— Science

World’s faster supercomputer models origins of the unseen universe

By - October 30, 2009 1 Picture
Scientists have for some time postulated that "dark matter" could partially account for evidence of missing mass in the universe, while the hypothetical form of energy known as "dark energy" is the most popular way to explain recent observations that the universe appears to be expanding at an accelerating rate and accounts for 74 percent of the total mass-energy of the universe according to the standard model of cosmology. To better understand these two mysterious cosmic constituents scientists at the Los Alamos National Laboratory (LANL) are using Roadrunner, the world’s fastest supercomputer, to model one of the largest simulations of the distribution of matter in the universe. Read More
— Space

X-ray telescope to shed light on dark energy

By - August 21, 2009 3 Pictures
The German Aerospace Center (DLR) and Russia’s Roskosmos space agency are joining forces to try and shed some light on the poorly understood phenomenon referred to as ‘dark energy’. In 2012 the German 'extended Roentgen Survey with an Imaging Telescope Array'(eROSITA) X-ray telescope will be taken into orbit on board the Russian Spektrum Roentgen Gamma (SRG) satellite to start searching for black holes and dark matter in an attempt to answer why the expansion of the universe is accelerating instead of slowing down. Read More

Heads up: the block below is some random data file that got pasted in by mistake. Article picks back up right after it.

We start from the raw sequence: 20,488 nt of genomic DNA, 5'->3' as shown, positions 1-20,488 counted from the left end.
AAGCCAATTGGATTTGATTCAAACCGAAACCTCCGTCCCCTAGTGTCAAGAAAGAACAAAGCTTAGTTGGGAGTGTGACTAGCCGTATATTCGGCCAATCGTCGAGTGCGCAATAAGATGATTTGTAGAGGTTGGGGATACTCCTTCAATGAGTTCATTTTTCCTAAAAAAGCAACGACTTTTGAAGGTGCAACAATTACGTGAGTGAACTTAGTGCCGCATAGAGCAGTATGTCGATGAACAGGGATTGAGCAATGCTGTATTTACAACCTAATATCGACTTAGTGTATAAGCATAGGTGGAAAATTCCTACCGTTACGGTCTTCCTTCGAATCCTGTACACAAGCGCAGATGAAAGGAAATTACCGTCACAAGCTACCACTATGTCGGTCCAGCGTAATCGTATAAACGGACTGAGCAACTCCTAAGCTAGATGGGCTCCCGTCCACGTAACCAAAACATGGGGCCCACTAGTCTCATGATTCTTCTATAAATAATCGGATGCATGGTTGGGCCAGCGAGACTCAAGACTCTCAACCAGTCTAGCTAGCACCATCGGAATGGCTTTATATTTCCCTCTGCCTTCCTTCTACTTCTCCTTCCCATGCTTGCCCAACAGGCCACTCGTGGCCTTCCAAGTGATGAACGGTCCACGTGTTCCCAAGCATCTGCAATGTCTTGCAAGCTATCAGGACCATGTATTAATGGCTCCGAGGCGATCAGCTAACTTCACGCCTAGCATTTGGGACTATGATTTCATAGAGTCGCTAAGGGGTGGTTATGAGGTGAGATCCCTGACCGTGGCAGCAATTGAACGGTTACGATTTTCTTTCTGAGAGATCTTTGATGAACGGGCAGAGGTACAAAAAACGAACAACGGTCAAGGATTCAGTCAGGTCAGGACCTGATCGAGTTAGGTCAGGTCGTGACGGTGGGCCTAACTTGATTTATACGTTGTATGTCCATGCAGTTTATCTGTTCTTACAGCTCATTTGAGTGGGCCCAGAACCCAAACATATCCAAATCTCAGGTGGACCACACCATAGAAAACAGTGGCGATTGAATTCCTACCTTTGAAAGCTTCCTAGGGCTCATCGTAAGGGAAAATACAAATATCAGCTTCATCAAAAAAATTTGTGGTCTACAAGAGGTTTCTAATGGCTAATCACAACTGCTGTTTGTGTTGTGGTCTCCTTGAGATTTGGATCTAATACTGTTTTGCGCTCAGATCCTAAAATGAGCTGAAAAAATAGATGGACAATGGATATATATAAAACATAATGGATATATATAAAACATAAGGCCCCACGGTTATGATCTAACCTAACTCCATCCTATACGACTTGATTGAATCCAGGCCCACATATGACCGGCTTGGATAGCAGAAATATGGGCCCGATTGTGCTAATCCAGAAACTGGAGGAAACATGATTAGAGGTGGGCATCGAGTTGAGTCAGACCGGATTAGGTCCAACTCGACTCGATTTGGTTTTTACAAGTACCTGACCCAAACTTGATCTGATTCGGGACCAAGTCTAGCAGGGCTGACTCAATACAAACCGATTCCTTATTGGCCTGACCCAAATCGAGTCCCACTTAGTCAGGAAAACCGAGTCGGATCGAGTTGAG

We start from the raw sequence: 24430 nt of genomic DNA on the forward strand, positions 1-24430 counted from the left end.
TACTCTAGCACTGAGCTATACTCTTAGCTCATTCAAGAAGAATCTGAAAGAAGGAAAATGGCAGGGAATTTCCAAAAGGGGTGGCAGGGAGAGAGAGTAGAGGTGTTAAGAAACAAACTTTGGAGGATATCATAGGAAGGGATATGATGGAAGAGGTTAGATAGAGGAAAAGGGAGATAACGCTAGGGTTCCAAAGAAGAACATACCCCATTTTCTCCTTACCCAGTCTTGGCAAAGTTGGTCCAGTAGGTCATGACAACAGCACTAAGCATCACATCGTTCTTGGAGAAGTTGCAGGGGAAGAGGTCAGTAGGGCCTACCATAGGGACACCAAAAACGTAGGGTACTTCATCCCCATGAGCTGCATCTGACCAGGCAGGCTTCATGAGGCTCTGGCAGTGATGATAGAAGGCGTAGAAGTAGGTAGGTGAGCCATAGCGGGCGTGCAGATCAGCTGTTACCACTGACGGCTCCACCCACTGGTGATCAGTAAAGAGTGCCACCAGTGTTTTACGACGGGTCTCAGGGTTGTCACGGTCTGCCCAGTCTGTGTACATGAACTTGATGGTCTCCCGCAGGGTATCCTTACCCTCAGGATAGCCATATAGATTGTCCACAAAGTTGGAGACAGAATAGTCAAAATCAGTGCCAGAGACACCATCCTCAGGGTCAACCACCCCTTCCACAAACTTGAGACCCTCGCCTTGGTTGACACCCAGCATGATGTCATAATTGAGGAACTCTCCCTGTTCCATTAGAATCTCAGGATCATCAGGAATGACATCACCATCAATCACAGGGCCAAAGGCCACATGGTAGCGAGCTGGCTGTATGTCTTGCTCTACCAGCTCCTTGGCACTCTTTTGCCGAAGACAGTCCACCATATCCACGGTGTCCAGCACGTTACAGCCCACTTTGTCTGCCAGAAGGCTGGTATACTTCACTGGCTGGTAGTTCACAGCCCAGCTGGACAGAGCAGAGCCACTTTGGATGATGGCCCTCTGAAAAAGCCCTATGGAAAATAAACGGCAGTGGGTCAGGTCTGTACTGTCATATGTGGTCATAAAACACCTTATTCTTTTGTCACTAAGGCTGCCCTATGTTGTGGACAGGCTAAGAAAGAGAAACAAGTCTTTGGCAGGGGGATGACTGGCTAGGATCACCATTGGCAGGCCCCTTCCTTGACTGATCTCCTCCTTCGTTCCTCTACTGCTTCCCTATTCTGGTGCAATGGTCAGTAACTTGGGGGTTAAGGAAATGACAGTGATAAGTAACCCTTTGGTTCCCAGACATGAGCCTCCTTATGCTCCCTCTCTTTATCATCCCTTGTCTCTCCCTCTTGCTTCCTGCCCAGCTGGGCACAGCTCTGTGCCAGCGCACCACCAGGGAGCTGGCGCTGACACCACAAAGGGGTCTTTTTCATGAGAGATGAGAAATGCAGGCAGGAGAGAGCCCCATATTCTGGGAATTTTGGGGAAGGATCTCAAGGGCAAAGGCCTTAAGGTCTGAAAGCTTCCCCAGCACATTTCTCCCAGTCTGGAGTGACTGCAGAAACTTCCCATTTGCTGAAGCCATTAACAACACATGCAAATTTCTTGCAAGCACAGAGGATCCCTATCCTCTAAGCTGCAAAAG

— Research Watch Feature

This battle station is fully operational - the world's largest laser nears completion

Lasers, is there anything they can’t do? If they’re not shooting down UAVs, they’re fighting AIDS or bringing us the next generation of HDTVs. That’s all well and good, but when it comes to lasers there’s none bigger than the National Ignition Facility (NIF) at Lawrence Livermore National Laboratory (LLNL) in California - an instrument capable of delivering 500 trillion watts of power in a 20-nanosecond burst which is now nearing completion. Its myriad uses will include providing fusion data for nuclear weapons simulations, probing the secrets of extrasolar planets and could even lead to the holy grail of energy production - practical fusion energy. Read More